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Life on a meal plan.

Well let’s get right into it, shall we?

As I mentioned in my previous post, I am currently on the long, scary, confusing and often lonely road to recovery.  After struggling with an eating disorder for going on 5 years now (and who knows how many more), and having “recovered” gained a hellalot of weight two years ago through an inpatient hospitalization program, I have found myself back in the life of meal plans and dieticians and weight restoration. Basically, I stepped out of the hospital and fell immediately into many aspects of my old lifestyle and coping mechanisms…. without hardly noticing. And with this came a chunk of weight loss. Sigh. This disorder is it just so bloody confusing, not to mention a tricky, sly b******.  I mean.. why… WHY.. am I seemingly so hesitant to keeping or achieving a “healthy” weight? When I really began to admit that I was entering a scary zone once again, I began working with a wonderful psychologist. Over the last year, I have felt an enormous shift psychologically (way more than ever achieved in the hospital…more on this in time to come). My depression and anxiety has been less harbouring, I no longer feel such a painful need for validation from others, and I do honestly even feel… get ready for it… compassion for myself more often than not (two years ago that word wouldn’t have even come into the relative zone of my thoughts, or not without a deep patronizing *scoff*). And yet, even with these wonderful shifts, my symptoms continue. My inability to eat an amount of calories that would have me gain weight continues. My inability to stop physical activity… continues. My psychologist recently said to me, “I know you would like the symptoms to go as well, unfortunately, wiring that has happened over a lifetime takes time to re-wire, and I know you can do it when you are ready.”  Sigh, again. But when will that be? Will I ever be able to let myself gain as much weight as I need to get my body fully functioning again!? What is this block and what am I afraid of!?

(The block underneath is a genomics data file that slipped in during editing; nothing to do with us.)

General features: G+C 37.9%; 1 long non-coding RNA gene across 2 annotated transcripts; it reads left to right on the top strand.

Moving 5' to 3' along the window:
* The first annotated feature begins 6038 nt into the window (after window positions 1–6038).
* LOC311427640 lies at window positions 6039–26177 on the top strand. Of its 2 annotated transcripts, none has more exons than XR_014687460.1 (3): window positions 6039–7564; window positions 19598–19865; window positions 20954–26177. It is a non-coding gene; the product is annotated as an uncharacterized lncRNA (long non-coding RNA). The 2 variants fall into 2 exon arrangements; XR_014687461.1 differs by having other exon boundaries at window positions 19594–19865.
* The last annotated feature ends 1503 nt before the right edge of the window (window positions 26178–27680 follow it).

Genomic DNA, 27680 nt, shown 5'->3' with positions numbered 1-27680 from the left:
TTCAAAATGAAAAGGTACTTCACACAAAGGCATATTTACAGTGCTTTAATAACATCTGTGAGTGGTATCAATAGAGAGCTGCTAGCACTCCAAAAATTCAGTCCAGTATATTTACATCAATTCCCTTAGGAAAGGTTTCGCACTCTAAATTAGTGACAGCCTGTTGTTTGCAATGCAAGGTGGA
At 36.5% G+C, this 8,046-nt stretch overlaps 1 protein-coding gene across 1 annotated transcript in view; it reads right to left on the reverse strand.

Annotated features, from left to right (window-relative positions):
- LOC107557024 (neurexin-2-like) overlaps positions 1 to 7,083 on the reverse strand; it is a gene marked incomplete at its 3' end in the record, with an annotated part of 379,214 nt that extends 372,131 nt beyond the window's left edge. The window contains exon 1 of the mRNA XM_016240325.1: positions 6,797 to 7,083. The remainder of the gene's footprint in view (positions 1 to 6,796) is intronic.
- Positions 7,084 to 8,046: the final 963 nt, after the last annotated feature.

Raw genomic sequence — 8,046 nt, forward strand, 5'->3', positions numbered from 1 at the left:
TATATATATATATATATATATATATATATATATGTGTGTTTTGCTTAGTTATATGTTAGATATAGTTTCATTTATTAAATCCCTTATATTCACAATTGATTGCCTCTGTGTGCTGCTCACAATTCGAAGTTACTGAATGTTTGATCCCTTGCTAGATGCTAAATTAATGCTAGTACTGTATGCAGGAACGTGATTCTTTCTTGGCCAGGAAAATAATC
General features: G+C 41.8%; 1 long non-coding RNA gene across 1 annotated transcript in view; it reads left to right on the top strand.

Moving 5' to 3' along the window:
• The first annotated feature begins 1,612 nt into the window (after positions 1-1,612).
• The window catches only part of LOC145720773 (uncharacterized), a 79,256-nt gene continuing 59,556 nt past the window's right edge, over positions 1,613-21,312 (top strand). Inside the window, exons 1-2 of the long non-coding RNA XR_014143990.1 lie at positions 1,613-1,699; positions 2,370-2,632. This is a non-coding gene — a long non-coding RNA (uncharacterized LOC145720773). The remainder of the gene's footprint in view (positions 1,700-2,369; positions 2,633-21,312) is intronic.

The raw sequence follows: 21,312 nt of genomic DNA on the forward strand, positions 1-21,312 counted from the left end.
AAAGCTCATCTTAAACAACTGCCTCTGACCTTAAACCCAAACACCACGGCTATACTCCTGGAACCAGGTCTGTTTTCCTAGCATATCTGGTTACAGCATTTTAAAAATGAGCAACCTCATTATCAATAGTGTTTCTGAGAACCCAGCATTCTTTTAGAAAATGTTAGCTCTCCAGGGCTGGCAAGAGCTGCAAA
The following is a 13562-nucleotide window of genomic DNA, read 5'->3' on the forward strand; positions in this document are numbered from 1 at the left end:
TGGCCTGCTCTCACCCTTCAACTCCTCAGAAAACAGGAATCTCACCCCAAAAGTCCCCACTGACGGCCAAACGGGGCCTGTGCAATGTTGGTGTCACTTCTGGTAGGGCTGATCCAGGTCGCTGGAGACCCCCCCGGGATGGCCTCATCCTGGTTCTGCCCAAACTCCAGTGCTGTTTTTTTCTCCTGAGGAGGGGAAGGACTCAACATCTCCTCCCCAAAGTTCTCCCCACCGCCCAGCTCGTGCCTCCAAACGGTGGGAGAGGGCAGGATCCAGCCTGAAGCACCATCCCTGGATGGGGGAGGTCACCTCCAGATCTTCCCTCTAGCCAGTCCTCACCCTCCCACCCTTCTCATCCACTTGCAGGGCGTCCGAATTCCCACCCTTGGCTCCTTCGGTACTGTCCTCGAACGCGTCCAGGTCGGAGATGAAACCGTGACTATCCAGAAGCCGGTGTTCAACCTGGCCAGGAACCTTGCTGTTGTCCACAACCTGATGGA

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I’m frustrated and becoming more and more disheartened, to say the least. I can honestly say I am eating ridiculously better/more than I was even half a year ago (aka past ‘fear foods’ are becoming much less scary and happening waaaay more often). To the eye of any one else, I really don’t think you would ever guess that I struggle with an eating disorder. I know many of you can empathize with this. It can be so, so difficult to be in a position in your recovery when you are eating a good, healthy amount in your day – what anyone else would deem as “normal”- and yet it still proves to not be enough for YOU.  When to others, maybe you look thin, but nothing near the worrisome state you were in the past, and so they no longer show concern or think you need to be eating more than you are. Many people – myself included before my hospitalization – do not realize how many calories your body actually needs. They do not understand the amount of work your body is having to do to restore what is going on INSIDE you. There is a lot of repairing that needs to happen, and maybe – like for me – you are still hyper metabolic from a past phase of weight restoration.  But since you feel like you are now eating what is “normal” it can be so easy to tell yourself for your ED to tell you that “You are fine! You don’t need to eat more! Look, no one is worrying about you. They all think you are fine because you are eating!” And then that begins a whole other set of psychological turmoil.